Brain Implants Gives New Life To a Paralyzed Man

By Kamal Nayan - 22 May '15 11:35AM

A man who is paralyzed from the neck down has had a chip implanted in his brain that allows him to control a robotic arm with this thoughts.

Erik Sorto, has been paralyzed for over 10 years and now he can lift his own drink to mouth using a brain-controlled robotic arm. Sorto was shot at the age of 21. He signed up for a clinical trial that involved implanting a pair of sensors implanted into a part of his brain, from where the initial intent to make a movement is formed.

The implanted sensors monitor brain activity and detect complex signals. These signals are then transferred from patient's brain to a computer, where they are translated into instructions for a robotic limb.

Researchers at California Institute of Technology (Caltech) said Mr. Sorto learnt to control his robotic limb on the first day he tried. He was able to reach out his arm and shake hands with another person.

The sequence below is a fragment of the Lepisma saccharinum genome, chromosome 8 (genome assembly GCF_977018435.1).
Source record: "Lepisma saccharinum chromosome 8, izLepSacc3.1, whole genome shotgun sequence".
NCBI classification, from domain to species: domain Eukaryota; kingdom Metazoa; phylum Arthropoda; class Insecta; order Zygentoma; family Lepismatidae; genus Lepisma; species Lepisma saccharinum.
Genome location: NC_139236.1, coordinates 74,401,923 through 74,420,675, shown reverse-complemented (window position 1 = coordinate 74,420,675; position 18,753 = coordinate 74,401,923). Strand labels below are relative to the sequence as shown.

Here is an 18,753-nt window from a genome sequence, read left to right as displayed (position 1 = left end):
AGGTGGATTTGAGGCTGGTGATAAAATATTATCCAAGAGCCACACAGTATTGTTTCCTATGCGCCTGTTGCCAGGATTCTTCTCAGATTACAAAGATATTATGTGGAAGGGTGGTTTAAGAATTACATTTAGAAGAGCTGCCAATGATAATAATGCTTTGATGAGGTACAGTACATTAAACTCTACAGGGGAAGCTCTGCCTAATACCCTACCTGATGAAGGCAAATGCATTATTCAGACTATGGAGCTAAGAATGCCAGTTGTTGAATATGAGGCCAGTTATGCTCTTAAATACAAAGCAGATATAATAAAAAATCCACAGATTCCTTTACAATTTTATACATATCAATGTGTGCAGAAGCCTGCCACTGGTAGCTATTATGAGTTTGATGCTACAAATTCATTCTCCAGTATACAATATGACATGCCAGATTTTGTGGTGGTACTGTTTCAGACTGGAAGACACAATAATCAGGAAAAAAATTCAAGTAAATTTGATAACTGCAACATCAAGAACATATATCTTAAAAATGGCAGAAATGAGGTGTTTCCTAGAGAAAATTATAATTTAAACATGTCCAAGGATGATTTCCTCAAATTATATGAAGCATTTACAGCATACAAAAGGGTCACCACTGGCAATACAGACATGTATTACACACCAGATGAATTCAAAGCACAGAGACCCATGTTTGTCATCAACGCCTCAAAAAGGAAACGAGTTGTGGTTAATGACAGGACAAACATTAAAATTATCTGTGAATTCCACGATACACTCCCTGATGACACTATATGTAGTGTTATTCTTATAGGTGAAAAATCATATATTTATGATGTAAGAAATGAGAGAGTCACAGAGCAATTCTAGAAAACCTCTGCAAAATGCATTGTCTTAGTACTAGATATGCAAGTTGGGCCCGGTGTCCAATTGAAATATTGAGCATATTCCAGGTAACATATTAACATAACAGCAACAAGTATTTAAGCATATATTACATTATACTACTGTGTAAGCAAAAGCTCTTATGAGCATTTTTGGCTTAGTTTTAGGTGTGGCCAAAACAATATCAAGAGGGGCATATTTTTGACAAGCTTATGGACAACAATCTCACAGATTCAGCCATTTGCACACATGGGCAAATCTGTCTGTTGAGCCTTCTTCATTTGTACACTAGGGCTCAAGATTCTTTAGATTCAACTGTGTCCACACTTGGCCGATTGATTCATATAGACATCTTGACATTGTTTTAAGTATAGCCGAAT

Mr Sorto can now also control cursor on a computer screen.

"I joke around with the guys that I want to be able to drink my own beer - to be able to take a drink at my own pace, when I want to take a sip out of my beer and to not have to ask somebody to give it to me," he said.

"I really miss that independence. I think that if it was safe enough, I would really enjoy grooming myself - shaving, brushing my own teeth. That would be fantastic."

"When you move your arm, you really don't think about which muscles to activate and the details of the movement-such as lift the arm, extend the arm, grasp the cup, close the hand around the cup, and so on. Instead, you think about the goal of the movement. For example, 'I want to pick up that cup of water,'" explained principal investigator Richard Andersen.

"So in this trial, we were successfully able to decode these actual intents, by asking the subject to simply imagine the movement as a whole, rather than breaking it down into myriad components."

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